Dr Neville Alexander and Professor Derek Bickerton agreed to come as witnesses but the case was not defended by Government. Both came in 1998 when the FPSP and LPT organised two public Lectures, one at the Curepipe Town Hall, attended by a number of Pre-primary and Pre-school teachers and the other one at the University of Mauritius (UoM). It was interesting that Nita Rughoonundan, then as an MIE Lecturer, brought her MIE students to attend the Lecture held in Curepipe. Nita is now at the head of the MIE’s Kreol Language Unit,
As a result of the statement made by the Minister at the time, Kadres Pillay, through the State Law Office (SLO), a task force was set up at the MIE and Pre-school Guidelines were worked on for a whole year. It was only in 2003, when Steeve Obeegadoo became Minister of a new Government, after further discussions, analysis, re-drafting, involving this time Nita Rughoonundun (MIE) and the Mauritian branch of the World Organisation for Pre-school Education (OMEP), that consensus was reached and the document was finally published. I left a copy of the Pre-school Guidelines at the Resources Centre of the Project for Alternative Education in South Africa (PRAESA). Neville was the Director of PRAESA, based at the University of Cape Town. The very dedicated and enthusiastic team working at PRAESA, with the assistance of very able external Lecturers, organized 3 courses entitled: Training of Trainers for South Africa (TOTSA). They were most intensive, 5 weeks’ courses on bi/multilingual mother tongue based education.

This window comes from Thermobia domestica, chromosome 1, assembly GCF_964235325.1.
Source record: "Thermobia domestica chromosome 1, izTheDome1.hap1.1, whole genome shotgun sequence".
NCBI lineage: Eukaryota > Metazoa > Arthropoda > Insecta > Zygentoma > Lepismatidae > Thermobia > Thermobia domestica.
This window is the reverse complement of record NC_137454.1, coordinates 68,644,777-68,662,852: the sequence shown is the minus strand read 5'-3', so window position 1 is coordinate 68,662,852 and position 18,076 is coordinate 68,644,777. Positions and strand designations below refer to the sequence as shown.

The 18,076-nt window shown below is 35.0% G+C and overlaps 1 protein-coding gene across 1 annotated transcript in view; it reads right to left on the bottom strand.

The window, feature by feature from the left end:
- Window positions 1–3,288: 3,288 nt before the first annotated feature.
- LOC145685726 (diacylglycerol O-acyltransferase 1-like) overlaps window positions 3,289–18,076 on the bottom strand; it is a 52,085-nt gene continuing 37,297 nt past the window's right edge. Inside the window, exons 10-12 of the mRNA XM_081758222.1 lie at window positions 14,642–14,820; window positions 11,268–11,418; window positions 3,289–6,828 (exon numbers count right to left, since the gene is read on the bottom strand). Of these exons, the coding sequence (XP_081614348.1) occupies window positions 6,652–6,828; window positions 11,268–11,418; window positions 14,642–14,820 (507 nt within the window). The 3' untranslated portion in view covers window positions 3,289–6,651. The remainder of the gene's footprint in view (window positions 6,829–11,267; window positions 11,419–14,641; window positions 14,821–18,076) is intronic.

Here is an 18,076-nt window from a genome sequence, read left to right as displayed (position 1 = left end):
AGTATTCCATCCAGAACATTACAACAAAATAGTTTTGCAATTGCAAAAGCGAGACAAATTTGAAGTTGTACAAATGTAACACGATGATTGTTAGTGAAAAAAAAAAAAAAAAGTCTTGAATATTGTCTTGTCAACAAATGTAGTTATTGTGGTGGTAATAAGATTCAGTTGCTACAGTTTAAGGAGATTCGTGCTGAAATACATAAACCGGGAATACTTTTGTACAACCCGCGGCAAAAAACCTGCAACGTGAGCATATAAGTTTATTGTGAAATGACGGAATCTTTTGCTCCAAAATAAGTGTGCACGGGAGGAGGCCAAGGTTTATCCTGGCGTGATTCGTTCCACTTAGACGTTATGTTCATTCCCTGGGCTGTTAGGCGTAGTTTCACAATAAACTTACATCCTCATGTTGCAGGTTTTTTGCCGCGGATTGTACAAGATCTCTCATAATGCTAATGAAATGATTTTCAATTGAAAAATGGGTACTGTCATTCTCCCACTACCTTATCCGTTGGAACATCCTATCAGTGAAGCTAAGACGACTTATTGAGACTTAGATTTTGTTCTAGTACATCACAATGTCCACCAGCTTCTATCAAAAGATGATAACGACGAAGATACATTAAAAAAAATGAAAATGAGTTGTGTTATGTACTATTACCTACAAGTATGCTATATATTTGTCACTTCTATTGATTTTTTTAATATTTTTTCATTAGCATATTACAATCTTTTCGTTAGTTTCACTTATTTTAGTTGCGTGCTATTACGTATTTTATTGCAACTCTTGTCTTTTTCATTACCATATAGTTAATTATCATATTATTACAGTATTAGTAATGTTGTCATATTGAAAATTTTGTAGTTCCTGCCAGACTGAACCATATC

As members of the LPT, first Alain Ahvee, then Rada Kistnasamy and in 2005, I attended the TOTSA course. My respect for Neville gradually grew when I listened to his lectures during the course, read and studied his writings, went on a guided tour to Robben Island, where he was imprisoned for 10 years with Nelson Mandela and other freedom fighters. They started a University in prison. I understood the depth of his dedication and his sincerity that led to his being made Chairman of the Language Task Group (LANGTAG). As a result of which 11 African mother tongues became the official languages of South Africa. He remained politically active nearly to the end.
As a tribute to you Neville, the challenge now is to keep links, including the broader based ones, alive.
An excerpt . From the Media Library